One of the tropes that is often poorly explained in RPGs is hit points.

One of the tropes that is often poorly explained in RPGs is hit points.

One of the tropes that is often poorly explained in RPGs is hit points. It’s an abstraction that represents how close you are to defeat. But what does it mean in terms of the fiction?

Let’s say you have 20 HP, and an orc stabs you for 5. What does that mean? Have you been deeply stabbed? Mortally wounded? Not really. You have 15 hit points left. So what happened? What did the orc do to you? How have you been brought to 3/4 capacity?

Well, you got hit with a big ol’ sword. So no, you’re not bleeding out. But HP damage is supposed to be relatively easy to heal, right? Instead, HP can be thought of as staying power. HP isn’t actually health. Its an abstraction of fatigue, close calls, and small wounds. Once they hit a certain point you just can’t get out of the way anymore and get a fatal wound.

23 thoughts on “One of the tropes that is often poorly explained in RPGs is hit points.”

  1. HP are binary and ablative – you are either fine with no mechanical penalty or you face the black gates. Its odd to then equate HP with your ‘injury status’. Wounded folks are debilitated instead. Invoke those tags for mechanical effect.

    Thus I encourage you to make the small narrative shift to regard HP as your character’s ‘mistake potential’ in a physically threatening situation. Stress if you will. Fighter’s are naturally having more potential for making mistakes than wizards. Folks with greater endurance and health can suffer more stress before they make a fatal mistake. Monsters swinging swords at you or Evil sorcerers casting spells at you or rocks falling on your head will erode this potential, until the point at which you suffer a deadly blow.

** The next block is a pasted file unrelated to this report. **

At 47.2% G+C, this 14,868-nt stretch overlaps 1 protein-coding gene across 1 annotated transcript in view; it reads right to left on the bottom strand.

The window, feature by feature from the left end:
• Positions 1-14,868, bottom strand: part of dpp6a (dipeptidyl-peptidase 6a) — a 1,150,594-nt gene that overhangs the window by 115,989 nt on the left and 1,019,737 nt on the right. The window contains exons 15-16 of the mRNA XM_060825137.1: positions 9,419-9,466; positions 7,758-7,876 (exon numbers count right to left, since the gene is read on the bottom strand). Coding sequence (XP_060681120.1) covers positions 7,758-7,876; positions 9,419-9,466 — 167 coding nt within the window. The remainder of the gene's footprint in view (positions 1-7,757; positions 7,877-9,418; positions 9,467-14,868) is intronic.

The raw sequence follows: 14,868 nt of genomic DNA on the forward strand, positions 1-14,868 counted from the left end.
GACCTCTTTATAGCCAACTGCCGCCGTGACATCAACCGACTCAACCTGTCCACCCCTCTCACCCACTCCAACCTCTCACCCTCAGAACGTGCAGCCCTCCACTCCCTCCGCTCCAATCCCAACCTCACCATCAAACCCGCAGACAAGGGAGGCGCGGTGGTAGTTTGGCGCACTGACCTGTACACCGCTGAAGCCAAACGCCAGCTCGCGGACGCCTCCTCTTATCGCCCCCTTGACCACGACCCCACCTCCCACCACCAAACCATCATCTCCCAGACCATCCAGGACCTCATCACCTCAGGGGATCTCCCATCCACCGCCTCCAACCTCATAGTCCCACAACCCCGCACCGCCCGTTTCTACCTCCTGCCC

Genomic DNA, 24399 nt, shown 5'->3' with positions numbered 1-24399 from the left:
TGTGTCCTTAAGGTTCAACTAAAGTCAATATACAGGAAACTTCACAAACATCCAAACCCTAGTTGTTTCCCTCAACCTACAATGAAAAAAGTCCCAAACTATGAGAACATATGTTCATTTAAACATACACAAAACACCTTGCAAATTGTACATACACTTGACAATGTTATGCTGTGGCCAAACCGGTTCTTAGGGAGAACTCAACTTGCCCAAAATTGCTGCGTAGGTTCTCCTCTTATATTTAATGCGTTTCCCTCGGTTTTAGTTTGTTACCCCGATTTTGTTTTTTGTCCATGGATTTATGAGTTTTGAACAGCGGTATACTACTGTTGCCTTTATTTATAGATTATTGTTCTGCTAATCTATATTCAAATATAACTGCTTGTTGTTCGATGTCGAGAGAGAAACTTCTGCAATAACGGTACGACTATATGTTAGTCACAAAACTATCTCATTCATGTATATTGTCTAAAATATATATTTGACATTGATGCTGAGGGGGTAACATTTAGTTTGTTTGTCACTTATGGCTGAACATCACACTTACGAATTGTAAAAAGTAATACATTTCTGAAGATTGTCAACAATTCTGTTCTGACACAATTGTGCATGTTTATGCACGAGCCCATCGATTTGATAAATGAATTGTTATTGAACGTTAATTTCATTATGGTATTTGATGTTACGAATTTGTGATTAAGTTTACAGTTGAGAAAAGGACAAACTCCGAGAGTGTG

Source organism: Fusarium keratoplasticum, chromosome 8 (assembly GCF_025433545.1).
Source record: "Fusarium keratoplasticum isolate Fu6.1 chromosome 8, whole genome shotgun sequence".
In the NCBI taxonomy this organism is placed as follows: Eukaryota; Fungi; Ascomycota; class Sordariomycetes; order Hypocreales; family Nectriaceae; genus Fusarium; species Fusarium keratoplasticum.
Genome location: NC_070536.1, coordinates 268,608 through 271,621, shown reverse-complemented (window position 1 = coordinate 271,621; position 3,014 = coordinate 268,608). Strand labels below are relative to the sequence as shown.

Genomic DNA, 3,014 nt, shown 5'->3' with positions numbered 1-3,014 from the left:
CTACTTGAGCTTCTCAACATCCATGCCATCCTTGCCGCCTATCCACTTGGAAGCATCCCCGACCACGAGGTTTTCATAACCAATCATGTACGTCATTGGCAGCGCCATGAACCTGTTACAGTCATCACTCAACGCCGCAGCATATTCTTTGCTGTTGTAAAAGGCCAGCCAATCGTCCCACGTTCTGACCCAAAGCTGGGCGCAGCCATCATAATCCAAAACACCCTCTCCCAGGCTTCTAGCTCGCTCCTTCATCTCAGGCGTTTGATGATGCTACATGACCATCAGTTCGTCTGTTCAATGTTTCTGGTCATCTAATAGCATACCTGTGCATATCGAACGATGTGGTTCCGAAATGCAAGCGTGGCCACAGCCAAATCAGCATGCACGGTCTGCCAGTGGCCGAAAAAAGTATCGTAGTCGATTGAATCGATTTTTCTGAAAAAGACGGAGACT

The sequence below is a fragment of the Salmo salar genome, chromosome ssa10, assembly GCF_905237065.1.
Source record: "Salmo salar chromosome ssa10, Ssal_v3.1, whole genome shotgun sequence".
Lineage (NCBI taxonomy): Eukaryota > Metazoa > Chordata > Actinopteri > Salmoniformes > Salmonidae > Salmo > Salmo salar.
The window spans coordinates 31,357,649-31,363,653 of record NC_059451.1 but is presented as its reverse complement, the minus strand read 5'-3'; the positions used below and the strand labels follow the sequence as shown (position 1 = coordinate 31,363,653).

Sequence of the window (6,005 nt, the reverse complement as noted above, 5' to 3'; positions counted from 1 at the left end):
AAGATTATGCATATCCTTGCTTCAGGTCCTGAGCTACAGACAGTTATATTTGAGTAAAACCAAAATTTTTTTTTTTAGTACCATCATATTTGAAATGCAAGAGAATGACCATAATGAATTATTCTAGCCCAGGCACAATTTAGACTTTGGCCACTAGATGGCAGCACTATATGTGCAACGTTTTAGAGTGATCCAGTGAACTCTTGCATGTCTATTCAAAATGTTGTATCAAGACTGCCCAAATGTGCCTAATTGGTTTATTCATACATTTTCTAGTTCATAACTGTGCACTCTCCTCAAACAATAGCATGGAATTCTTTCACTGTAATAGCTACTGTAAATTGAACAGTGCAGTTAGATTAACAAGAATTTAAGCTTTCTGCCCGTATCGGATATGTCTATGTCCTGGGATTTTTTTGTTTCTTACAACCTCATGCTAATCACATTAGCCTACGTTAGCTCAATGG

Add wound debility tags to your character’s injuries to narratively suggest a gradual decline. The system works fine as is, the HP trope is a carry over from D&D as a love letter and works just fine. 

  2. David Guyll Dragonquest had a two pool split. Fatigue which you could recover rather quickly and Endurance which was actual bodily harm. Normally in a fight fatigue would get exhausted and endurance only after fatigue was gone.  Critical hits aka grievous injury would go directly to endurance and would often takes days, week or months to recover. The game used a percentile system and direct endurance damage required the player to roll under 15% or their given base chance and 5% to land a grievous. 

  3. Sure David Guyll  I agree, its not perfect. So folks have come up with really cool ways of doing away with the HP paradigm (including your good self!) since the first iteration of the game.

     Some of the more severe iterations, deal away with HP and have a ‘scale’ of narrative potential.

    I personally REALLY like Vincent’s new game Dark Age, that reflects damage to your ability to leave your mark on the world at large. Awesome!

    Small home rules are in the spirit of the game anyways, as the hacking chapter alludes to. I don’t think you are really mucking with the agenda or principles, though the moves are certainly getting shifted to incorporate whatever flavour of damage condition you have implemented.